Is the progressiveness that we have proudly presented to the world in recent times a patina that enables us to gloss over that most fundamental inequity of homelessness? Is it the case that some, including some in positions of authority and influence, seem prepared to allow the myth to grow and deepen that there is something natural or inevitable about our housing situation? Such a myth is not only false, it is destructive of social cohesion.

There can be absolutely no doubt that it must be one of the critical responsibilities of a democracy’s commitment to participation that it addresses the issue of homelessness and to seek sustainable and innovative solutions as a matter of urgency, solutions which will ensure that no citizen is denied that most fundamental need, a place they can call home. It is past time that we returned to consideration of the appropriate role of the State in these matters.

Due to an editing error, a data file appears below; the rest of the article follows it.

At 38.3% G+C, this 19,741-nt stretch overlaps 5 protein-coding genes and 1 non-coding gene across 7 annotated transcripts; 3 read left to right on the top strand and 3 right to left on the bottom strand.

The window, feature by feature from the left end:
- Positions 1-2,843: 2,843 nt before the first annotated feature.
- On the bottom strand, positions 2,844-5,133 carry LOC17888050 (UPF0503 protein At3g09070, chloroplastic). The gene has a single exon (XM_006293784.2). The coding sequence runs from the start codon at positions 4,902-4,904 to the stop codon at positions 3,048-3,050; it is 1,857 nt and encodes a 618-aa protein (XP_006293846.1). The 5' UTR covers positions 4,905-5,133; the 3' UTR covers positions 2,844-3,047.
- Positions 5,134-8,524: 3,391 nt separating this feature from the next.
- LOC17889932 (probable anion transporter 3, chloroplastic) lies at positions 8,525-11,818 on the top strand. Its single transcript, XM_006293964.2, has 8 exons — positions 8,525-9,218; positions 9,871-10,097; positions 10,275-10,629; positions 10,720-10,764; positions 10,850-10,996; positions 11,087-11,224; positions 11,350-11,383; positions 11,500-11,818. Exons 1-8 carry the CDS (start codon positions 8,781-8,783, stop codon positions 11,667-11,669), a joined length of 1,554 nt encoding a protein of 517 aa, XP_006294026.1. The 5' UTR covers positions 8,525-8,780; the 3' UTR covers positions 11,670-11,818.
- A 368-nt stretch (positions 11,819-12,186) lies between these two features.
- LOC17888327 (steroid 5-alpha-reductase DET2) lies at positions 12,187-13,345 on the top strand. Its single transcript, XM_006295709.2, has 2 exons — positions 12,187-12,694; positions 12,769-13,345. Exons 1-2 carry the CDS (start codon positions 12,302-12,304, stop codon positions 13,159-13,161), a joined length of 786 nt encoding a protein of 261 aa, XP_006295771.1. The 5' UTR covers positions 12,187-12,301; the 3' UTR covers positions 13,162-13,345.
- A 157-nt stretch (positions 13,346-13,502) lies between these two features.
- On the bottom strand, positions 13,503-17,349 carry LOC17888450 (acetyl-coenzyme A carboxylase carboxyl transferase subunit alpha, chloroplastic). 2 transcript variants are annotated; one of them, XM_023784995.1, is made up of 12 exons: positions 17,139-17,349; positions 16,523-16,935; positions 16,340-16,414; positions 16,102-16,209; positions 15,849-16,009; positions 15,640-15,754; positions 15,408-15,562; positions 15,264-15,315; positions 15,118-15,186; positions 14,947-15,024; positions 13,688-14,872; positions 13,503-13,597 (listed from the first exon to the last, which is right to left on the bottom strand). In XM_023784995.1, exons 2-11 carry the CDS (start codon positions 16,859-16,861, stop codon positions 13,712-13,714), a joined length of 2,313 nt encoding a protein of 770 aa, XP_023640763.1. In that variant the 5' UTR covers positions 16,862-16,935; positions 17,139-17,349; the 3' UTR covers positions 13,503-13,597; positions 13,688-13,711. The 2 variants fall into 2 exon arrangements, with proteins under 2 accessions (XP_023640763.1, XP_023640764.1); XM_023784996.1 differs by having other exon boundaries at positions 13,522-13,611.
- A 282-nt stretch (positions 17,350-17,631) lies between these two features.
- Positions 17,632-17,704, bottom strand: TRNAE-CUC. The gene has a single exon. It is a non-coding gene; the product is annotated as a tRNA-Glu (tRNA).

As President of Ireland I have had the great privilege of meeting so many of those within our society who work so generously and tirelessly to help those trapped within that dark shadow of homelessness and enable them to look to some security in the short term, and in the medium to long term to a better future. It is such a great pleasure for Sabina and I to welcome you all here today, and to have this opportunity to thank you for all you do to transform the lives of our fellow citizens who are facing homelessness in its different forms and for so many different reasons.

You, more than anyone, know the many human stories that lie behind the stark figures and statistics; the difficult journeys undertaken, the individual stories of addiction, violence, neglect, abandonment, bereavement, abuse, failure of institutional care and so many other failures by society that have resulted in vulnerable citizens experiencing a life devoid of all that so many of us take for granted: the intimacy of familiar surroundings, of predictable friendships, of a sense of belonging, a voice in society, a right to participate, safe and secure shelter for themselves and their children. You are witnesses too of course, and it is so important to lives that can be turned around, hope that can be harvested.